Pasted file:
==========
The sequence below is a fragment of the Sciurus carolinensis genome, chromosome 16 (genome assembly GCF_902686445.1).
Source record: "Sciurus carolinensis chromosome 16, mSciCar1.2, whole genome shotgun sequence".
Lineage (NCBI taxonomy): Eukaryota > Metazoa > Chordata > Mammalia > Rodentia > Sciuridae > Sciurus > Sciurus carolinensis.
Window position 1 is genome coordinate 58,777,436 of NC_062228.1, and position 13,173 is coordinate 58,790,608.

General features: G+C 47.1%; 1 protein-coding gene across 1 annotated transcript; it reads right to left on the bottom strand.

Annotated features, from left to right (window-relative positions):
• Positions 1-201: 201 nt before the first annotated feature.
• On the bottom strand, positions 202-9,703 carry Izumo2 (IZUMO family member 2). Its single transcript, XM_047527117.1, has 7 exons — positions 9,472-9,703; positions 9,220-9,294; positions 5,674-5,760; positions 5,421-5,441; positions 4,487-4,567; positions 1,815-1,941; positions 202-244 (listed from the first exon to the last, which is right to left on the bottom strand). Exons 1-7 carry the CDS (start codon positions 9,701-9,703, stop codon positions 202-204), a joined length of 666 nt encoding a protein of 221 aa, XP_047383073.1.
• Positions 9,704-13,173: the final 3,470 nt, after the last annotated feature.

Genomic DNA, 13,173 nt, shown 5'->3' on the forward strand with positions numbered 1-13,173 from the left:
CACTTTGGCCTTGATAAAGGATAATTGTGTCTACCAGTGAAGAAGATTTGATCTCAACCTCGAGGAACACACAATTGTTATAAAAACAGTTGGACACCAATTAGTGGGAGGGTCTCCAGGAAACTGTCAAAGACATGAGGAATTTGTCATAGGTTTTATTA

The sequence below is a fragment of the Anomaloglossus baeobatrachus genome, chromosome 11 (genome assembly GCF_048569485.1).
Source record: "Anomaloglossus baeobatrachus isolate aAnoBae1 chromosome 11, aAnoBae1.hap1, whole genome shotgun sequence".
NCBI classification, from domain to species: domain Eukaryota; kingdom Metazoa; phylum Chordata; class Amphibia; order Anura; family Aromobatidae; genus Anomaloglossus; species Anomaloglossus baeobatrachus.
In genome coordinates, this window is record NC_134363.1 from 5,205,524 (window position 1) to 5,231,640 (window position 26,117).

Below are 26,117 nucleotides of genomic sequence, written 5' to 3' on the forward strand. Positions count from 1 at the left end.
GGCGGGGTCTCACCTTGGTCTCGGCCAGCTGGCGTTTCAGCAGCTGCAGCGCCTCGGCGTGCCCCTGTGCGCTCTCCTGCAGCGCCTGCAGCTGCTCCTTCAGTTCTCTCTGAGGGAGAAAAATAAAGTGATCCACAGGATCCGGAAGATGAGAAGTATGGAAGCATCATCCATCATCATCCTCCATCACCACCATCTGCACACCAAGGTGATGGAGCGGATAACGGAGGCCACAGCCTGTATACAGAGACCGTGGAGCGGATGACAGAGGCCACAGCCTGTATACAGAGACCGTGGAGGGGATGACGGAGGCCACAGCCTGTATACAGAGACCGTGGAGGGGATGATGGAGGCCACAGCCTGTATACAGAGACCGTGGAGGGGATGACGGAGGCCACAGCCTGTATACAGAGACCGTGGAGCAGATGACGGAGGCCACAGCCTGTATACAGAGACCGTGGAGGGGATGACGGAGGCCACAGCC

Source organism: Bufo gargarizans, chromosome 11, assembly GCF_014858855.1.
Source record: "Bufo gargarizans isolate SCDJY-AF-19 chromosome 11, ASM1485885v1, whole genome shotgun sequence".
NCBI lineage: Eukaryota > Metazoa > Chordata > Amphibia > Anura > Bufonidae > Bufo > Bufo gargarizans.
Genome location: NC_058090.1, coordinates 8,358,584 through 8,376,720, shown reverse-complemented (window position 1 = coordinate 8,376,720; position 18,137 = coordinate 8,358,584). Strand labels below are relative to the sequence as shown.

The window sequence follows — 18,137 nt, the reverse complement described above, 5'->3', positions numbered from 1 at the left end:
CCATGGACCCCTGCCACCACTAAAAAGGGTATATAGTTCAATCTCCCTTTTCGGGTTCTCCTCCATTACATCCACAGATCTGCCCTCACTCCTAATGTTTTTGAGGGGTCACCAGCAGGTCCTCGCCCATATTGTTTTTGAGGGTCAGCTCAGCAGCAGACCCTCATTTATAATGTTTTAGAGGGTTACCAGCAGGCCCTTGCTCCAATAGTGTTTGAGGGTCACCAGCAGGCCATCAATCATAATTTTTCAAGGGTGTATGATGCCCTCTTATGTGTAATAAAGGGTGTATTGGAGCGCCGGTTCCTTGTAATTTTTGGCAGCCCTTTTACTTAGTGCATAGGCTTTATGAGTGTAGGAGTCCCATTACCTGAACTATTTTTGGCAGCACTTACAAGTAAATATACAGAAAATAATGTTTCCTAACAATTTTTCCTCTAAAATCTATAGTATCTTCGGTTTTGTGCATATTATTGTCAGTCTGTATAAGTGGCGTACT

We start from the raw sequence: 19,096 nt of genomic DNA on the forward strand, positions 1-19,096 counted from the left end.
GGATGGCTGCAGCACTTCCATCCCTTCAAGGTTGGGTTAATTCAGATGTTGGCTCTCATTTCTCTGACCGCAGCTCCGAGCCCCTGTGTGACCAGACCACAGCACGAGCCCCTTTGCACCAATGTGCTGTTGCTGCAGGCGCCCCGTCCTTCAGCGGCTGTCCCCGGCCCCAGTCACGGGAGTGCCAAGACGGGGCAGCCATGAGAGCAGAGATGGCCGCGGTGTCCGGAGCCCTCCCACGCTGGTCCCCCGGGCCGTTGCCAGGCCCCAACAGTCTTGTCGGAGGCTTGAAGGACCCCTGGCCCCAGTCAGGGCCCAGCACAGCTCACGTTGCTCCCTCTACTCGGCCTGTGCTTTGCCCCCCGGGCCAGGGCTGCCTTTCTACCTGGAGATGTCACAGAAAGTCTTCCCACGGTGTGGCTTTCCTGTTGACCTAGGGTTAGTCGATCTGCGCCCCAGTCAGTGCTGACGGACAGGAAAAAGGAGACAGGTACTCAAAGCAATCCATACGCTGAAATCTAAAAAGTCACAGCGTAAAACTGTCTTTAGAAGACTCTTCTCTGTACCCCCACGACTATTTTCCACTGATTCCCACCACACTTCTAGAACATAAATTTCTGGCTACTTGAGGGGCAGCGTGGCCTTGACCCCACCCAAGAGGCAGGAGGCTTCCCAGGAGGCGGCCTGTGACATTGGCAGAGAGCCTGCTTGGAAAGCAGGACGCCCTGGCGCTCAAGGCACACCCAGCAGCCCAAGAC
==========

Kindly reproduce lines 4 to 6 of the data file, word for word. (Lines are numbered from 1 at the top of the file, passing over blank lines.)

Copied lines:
Window position 1 is genome coordinate 58,777,436 of NC_062228.1, and position 13,173 is coordinate 58,790,608.

General features: G+C 47.1%; 1 protein-coding gene across 1 annotated transcript; it reads right to left on the bottom strand.

Annotated features, from left to right (window-relative positions):